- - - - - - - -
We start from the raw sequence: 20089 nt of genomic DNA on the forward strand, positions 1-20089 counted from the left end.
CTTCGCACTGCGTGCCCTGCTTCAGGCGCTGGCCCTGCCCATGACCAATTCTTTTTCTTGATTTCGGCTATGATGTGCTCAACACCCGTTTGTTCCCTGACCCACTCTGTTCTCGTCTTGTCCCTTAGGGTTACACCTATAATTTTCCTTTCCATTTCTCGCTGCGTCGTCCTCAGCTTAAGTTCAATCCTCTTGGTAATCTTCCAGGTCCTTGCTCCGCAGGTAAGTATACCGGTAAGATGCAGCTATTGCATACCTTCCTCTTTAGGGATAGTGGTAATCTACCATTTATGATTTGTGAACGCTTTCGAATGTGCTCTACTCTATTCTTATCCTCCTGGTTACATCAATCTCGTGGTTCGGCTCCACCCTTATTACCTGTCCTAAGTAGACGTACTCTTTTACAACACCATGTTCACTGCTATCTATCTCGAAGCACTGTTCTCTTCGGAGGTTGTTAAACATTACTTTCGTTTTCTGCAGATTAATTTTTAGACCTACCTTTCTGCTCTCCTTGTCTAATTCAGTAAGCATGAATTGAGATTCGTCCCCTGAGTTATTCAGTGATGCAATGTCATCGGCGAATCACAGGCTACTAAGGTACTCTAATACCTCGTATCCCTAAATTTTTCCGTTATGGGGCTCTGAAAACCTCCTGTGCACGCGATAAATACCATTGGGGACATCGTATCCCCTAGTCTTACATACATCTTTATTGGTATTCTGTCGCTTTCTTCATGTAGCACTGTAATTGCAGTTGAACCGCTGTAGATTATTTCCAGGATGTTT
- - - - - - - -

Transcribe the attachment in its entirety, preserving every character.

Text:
We start from the raw sequence: 20089 nt of genomic DNA on the forward strand, positions 1-20089 counted from the left end.
CTTCGCACTGCGTGCCCTGCTTCAGGCGCTGGCCCTGCCCATGACCAATTCTTTTTCTTGATTTCGGCTATGATGTGCTCAACACCCGTTTGTTCCCTGACCCACTCTGTTCTCGTCTTGTCCCTTAGGGTTACACCTATAATTTTCCTTTCCATTTCTCGCTGCGTCGTCCTCAGCTTAAGTTCAATCCTCTTGGTAATCTTCCAGGTCCTTGCTCCGCAGGTAAGTATACCGGTAAGATGCAGCTATTGCATACCTTCCTCTTTAGGGATAGTGGTAATCTACCATTTATGATTTGTGAACGCTTTCGAATGTGCTCTACTCTATTCTTATCCTCCTGGTTACATCAATCTCGTGGTTCGGCTCCACCCTTATTACCTGTCCTAAGTAGACGTACTCTTTTACAACACCATGTTCACTGCTATCTATCTCGAAGCACTGTTCTCTTCGGAGGTTGTTAAACATTACTTTCGTTTTCTGCAGATTAATTTTTAGACCTACCTTTCTGCTCTCCTTGTCTAATTCAGTAAGCATGAATTGAGATTCGTCCCCTGAGTTATTCAGTGATGCAATGTCATCGGCGAATCACAGGCTACTAAGGTACTCTAATACCTCGTATCCCTAAATTTTTCCGTTATGGGGCTCTGAAAACCTCCTGTGCACGCGATAAATACCATTGGGGACATCGTATCCCCTAGTCTTACATACATCTTTATTGGTATTCTGTCGCTTTCTTCATGTAGCACTGTAATTGCAGTTGAACCGCTGTAGATTATTTCCAGGATGTTT